Chapter 16. The Swing Library

   

Java™ 2 Primer Plus
By Steven Haines, Steve Potts

Table of Contents
Part III:  Graphical User Interfaces


You will learn about the following in this chapter:

  • What Swing is

  • How Swing applications are Structured

  • The role of the JComponent class

  • How the basic Swing components work

In Chapter 13, "Abstract Windows Toolkit," we discussed the limitations of the AWT. To summarize the discussion, we concluded that the AWT was a good first try at developing a Graphical User Interface (GUI), but that several enhancements were needed before the Java GUI toolkit would be a really valuable tool.

The Java doctrine of "write once, run anywhere" has a corollary that states "write once, run it forever." In other words, new releases of the JVM are not supposed to break existing applications and applets. This doctrine placed so many constraints on the GUI team that the decision was made to create an entirely new toolkit that would coexist with the AWT, but would not deprecate it. This decision freed up the team to make huge changes in the new GUI system that would have broken the AWT if it were retrofitted.

The result is that we now have two sets of GUI classes, the original AWT, and the newer GUI called the Java Foundation Classes (JFC), or Swing. Swing originated as a 100% Java GUI called the Netscape Internet Foundation Classes (IFC). Netscape was able to convince Sun Microsystems that the Java vendor needed to drive this new interface. Sun agreed, took over the development of the IFC, and renamed the product the Java Foundation Classes (JFC). Some of the early demos of the JFC featured swing music from Duke Ellington. This led to the nickname "Swing." This nickname stuck and Swing is the name that you normally hear when the GUI is discussed.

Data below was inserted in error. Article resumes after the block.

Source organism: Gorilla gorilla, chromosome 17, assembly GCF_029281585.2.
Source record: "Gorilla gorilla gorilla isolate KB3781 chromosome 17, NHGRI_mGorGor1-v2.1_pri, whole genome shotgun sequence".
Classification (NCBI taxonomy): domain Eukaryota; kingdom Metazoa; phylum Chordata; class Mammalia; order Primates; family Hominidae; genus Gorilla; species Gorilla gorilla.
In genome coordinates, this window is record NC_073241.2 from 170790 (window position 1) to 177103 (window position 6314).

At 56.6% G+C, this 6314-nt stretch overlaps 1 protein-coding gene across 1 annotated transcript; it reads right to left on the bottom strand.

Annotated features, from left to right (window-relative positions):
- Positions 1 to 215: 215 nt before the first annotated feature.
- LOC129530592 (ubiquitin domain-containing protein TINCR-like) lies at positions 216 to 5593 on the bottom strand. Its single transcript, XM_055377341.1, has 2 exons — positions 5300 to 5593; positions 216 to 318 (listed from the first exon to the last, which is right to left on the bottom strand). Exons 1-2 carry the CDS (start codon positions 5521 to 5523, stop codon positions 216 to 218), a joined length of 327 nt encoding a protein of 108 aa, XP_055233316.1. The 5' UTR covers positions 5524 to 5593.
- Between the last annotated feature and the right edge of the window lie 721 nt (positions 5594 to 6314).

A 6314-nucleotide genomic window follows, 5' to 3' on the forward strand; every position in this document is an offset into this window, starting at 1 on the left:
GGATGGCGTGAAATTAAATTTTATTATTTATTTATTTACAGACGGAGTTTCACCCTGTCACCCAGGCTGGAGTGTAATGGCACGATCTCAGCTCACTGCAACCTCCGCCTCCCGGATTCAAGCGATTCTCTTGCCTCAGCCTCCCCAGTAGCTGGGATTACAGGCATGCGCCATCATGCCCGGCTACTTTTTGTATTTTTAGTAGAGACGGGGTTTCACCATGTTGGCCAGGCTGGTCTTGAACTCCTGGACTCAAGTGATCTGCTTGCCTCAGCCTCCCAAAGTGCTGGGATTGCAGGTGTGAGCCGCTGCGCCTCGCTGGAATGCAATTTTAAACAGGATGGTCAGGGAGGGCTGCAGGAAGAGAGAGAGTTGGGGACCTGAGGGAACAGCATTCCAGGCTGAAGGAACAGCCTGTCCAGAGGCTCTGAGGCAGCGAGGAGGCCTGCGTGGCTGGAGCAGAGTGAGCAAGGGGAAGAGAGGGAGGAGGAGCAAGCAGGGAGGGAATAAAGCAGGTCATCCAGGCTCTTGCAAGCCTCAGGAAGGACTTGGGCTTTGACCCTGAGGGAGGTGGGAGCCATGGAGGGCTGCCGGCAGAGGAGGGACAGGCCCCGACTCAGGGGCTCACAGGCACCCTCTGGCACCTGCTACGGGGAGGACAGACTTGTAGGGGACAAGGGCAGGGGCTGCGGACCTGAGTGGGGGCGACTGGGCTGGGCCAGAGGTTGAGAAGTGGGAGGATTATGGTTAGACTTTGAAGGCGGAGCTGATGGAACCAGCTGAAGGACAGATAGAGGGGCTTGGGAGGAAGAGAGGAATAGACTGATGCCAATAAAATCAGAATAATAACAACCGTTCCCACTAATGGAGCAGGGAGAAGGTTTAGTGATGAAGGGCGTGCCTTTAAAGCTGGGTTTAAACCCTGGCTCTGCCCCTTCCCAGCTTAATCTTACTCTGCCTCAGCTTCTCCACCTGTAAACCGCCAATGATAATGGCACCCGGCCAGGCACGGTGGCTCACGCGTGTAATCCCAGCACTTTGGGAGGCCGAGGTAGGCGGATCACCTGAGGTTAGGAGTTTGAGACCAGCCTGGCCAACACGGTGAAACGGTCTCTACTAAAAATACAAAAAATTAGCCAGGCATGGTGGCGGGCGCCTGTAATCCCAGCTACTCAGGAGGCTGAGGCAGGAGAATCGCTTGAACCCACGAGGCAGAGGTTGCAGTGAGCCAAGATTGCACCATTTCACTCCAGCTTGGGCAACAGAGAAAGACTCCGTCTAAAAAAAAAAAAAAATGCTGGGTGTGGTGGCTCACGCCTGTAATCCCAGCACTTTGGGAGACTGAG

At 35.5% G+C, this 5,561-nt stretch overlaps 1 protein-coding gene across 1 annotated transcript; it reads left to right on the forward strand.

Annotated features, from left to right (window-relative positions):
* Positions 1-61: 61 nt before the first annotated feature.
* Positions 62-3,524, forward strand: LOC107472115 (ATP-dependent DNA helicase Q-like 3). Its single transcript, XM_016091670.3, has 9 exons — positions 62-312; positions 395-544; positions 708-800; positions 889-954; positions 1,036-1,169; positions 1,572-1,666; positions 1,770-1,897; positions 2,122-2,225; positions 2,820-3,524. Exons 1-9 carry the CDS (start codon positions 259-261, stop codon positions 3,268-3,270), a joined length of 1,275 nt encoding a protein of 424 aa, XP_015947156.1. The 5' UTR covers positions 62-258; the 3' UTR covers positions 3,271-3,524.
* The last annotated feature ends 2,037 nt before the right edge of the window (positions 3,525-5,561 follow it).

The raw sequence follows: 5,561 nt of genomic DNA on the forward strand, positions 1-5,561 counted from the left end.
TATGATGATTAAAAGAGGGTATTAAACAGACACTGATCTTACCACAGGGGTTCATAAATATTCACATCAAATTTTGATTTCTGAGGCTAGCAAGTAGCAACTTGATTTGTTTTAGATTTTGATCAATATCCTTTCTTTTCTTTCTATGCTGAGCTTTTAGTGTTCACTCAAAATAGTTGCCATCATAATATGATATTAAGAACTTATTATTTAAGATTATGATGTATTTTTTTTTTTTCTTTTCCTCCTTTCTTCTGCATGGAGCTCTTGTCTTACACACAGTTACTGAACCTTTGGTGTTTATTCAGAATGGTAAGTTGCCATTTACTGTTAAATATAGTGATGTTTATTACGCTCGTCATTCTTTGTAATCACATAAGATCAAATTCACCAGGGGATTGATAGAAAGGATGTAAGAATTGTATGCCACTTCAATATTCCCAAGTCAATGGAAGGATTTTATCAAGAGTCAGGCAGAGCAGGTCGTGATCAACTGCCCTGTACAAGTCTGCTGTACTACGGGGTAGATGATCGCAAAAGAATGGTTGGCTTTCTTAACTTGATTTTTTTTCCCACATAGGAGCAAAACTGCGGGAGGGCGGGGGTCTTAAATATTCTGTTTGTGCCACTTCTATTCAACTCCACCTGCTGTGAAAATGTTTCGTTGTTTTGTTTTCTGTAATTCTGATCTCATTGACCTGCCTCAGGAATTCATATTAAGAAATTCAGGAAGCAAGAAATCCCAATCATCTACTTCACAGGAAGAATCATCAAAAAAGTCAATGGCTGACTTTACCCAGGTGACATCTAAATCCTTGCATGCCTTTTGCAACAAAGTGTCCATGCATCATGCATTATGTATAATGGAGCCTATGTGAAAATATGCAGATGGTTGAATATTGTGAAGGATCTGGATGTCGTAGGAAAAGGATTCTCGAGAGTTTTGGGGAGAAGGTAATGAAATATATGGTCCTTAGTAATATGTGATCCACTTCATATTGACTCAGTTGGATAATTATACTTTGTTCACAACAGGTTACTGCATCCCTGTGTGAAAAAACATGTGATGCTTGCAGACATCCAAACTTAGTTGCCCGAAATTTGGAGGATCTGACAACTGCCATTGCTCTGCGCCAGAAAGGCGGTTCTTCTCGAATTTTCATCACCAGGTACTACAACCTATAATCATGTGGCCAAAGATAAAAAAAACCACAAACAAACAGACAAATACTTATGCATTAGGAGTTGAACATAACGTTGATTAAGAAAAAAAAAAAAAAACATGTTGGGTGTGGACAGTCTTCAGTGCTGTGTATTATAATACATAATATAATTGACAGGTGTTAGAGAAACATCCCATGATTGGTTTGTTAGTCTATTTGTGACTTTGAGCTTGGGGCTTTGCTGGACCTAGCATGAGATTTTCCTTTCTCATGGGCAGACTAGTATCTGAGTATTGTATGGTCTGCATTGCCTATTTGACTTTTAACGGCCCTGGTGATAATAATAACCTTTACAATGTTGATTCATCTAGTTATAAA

In this chapter we are going to introduce you to the Swing library. We will start with a discussion of the additional features that Swing brings to your development efforts. Following that, we will look at the architecture of a Swing component. Finally, we will work examples that show you how to use the Swing version of components that you are already familiar with from the AWT. In Chapter 17, "Advanced Swing," you will learn how to use the components that were introduced with Swing that have no AWT counterpart.


       
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    Java 2 Primer Plus
    Java 2 Primer Plus
    ISBN: 0672324156
    EAN: 2147483647
    Year: 2001
    Pages: 332

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